1. The seizure is prolonged (more than 5 minutes) or there are a series of seizures.
2. There are other injuries.
3. The seizure took place in water.
4. The person is pregnant or has a medical condition such as diabetes or heart disease.
5. Normal breathing does not resume.
DO NOT -
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CALL YOUR DOCTOR WHEN:
The seizure occurs for the first time.
You are unsure of what to do.
The seizure is different than usual.
Vomiting makes it impossible to take seizure medications.
GO TO THE EMERGENCY ROOM IF:
The seizure has not stopped in 20 minutes - call 911.
Multiple seizures occur without the patient waking in between seizures.
This is a first-time seizure that lasts longer than 15 minutes.
The seizure occurs during the course of a medical illness.
by karynk on Tue Apr 05, 2011 01:54 PM
Hi Jan -
There are 3 different classifications for seizures. Grand Mal, which is what most people think of when they think of epileptic seizures, Petit Mal and Partial (focal) seizures. Seizures are caused by an electrical disturbance in the brain. Here's a link that explains the different types of seizures and what they might "look" like -
Some tumors are more apt to cause seizures than others, for some reason. My husband (dx - anaplastic oligoastrocytoma) would be flopping on the floor with full blown grand mal seizures if he wasn't as medicated as he is. But medicated his seizures presented as pauses in his speech, and garbled speech following the seizure.
If your son is medicated, these might just be seizures that he will have to learn to live with. You can always have his neurologist try some different meds as well, as there are a lot of anti-seizures meds on the market.
by PhilV on Tue Apr 05, 2011 08:00 PM
Other than some pretty bad head ache's my seizures were of a strange episode. I would have a loss of rememboring simple little words like cat and dog and I couldn't remember my wife and kids name but I knew who they were. Also I would have images that seemed like they was floating around the back of my head. When I would awake the next day I would be back to normal.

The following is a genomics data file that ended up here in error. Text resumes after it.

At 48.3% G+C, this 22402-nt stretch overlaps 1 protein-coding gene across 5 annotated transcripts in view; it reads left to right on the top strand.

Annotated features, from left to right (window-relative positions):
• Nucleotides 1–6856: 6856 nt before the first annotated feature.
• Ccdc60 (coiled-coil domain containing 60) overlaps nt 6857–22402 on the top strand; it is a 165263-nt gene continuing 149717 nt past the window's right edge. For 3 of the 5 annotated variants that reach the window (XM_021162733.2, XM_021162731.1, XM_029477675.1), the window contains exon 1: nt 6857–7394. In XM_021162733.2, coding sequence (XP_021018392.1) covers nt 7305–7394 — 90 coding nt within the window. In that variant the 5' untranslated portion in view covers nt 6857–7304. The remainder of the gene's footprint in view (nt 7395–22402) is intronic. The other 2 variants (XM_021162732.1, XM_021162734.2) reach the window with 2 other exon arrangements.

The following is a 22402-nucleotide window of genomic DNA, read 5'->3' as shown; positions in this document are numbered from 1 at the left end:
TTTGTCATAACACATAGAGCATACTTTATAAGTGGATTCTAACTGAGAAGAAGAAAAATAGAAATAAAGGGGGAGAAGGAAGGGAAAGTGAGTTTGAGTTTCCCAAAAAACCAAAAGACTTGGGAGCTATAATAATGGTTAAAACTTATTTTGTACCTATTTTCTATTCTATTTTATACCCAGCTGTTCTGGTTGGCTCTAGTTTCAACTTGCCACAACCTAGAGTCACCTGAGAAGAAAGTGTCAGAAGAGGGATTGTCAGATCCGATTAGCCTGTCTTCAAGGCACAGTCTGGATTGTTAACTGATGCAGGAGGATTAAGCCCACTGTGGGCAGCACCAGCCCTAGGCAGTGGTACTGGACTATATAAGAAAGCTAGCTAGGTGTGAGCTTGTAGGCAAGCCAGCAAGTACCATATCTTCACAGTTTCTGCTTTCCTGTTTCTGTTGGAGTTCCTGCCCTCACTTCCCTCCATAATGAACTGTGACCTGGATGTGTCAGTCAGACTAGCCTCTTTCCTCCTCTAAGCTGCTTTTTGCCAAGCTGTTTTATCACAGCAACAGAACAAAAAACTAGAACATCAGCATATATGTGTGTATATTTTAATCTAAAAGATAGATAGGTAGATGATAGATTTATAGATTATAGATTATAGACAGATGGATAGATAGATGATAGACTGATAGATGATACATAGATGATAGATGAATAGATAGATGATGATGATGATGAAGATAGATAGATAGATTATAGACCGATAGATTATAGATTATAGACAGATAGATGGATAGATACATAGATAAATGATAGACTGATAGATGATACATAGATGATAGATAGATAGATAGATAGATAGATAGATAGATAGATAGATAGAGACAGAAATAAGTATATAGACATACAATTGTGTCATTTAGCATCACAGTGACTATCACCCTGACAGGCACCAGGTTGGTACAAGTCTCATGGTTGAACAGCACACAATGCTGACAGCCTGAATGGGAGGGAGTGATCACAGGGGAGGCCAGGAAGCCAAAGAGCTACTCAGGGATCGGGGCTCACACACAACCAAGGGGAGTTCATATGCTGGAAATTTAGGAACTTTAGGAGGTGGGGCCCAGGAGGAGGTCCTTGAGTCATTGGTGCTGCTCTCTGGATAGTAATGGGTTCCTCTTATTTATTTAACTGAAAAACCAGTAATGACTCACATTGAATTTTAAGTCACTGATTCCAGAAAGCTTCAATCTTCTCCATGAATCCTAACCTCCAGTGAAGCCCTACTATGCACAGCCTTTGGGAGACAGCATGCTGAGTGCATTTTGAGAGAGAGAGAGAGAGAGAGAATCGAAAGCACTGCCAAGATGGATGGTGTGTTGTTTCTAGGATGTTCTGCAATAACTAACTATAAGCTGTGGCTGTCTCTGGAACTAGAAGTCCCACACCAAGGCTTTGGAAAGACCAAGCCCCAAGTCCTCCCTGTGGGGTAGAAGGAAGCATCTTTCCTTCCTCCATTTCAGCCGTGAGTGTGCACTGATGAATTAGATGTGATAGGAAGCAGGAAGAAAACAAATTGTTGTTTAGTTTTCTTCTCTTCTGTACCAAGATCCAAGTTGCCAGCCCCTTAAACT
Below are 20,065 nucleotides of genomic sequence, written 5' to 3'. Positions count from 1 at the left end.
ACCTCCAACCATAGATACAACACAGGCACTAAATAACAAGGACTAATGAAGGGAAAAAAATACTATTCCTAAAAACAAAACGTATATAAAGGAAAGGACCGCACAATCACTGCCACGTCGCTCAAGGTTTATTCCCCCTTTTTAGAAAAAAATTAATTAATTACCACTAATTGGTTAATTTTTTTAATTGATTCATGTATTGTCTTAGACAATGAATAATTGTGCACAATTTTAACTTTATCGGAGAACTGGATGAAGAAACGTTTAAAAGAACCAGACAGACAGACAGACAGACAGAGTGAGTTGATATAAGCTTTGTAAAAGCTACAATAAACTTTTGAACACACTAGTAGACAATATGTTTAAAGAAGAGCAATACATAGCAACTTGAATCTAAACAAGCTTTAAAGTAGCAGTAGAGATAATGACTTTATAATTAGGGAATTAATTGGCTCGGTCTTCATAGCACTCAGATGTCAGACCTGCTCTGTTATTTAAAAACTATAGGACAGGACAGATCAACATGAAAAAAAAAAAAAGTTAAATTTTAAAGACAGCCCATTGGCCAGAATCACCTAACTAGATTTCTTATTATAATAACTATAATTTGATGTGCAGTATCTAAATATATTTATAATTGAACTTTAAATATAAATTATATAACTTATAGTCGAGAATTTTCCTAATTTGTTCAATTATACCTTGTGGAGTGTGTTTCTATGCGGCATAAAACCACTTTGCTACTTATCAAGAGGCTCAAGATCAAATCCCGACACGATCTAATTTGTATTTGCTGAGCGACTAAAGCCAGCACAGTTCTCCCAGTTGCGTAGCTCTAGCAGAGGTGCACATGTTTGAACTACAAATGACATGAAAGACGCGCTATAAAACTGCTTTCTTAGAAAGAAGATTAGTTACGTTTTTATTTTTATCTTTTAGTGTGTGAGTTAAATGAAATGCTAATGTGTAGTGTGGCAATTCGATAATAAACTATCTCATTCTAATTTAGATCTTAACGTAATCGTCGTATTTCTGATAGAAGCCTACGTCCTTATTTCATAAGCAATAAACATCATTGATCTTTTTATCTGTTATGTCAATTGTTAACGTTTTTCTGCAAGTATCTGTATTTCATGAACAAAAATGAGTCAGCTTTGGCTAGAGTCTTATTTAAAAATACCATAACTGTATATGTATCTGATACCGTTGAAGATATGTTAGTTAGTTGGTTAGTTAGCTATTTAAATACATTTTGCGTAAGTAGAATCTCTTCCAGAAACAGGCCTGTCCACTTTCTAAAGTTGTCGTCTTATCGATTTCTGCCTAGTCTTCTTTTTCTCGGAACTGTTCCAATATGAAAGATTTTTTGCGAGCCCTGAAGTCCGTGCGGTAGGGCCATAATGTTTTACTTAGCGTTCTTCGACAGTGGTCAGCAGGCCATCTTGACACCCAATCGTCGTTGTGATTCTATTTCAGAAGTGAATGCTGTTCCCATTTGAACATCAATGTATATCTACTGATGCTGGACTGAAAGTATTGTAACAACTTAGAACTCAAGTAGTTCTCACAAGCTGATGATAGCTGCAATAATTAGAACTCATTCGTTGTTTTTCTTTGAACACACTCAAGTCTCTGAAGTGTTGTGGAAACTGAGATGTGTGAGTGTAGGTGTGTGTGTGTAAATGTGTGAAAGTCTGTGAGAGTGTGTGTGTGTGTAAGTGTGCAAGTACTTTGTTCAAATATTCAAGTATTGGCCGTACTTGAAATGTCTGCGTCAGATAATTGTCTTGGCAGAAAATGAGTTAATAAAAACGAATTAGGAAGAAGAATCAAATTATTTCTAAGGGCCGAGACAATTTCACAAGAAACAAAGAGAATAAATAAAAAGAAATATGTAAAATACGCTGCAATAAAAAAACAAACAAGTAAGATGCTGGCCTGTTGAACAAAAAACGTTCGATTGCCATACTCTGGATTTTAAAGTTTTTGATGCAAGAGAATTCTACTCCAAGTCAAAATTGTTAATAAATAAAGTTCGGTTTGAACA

by vwxyz on Wed Apr 06, 2011 01:43 AM
by karynk on Wed Apr 06, 2011 01:55 PM
I am sure that this is very hard for you. Any new change or new symptom in the BT world can cause a lot of anxiety and have you questioning everything. Your best weapon is education.
In my opinion-
What you explained does sound like seizure like activity, but I am not a medical professional. If your son has not seen his regular neurologist, and the doctors that are questioning if this was a seizure were the ER doctors - that would explain a lot. He needs to be evaluated by his regular neuro, and if he doesn't have one - he needs one. Diagnosing seizures is not an easy task, unless the patient has a full blown grand mal in front of the doctor. A regular neurologist will need to do a history on him and follow up on any meds that he will be taking for seizures. There are many meds out there, and sometimes (as with my husband) it takes a combination of a few to control seizures in BT patients. Sometimes, no matter how many drugs they are on, there will still be seizure activity - it's the nature of having a BT.
As for the cause of the seizure - they may never know exactly what is causing it.
Educate yourself and anyone involved with your son on seizures, and what to do if he has one. You can keep a seizure journal, to assist his medical team in how often they occur, and if there are any common things that cause them. My husbands #1 trigger is fatigue!
Here are some additional links - one easy reading, one a little more technical. You can also search yourself on google by putting in "seizures and brain tumors"
Again - please talk with your son's medical team about your concerns.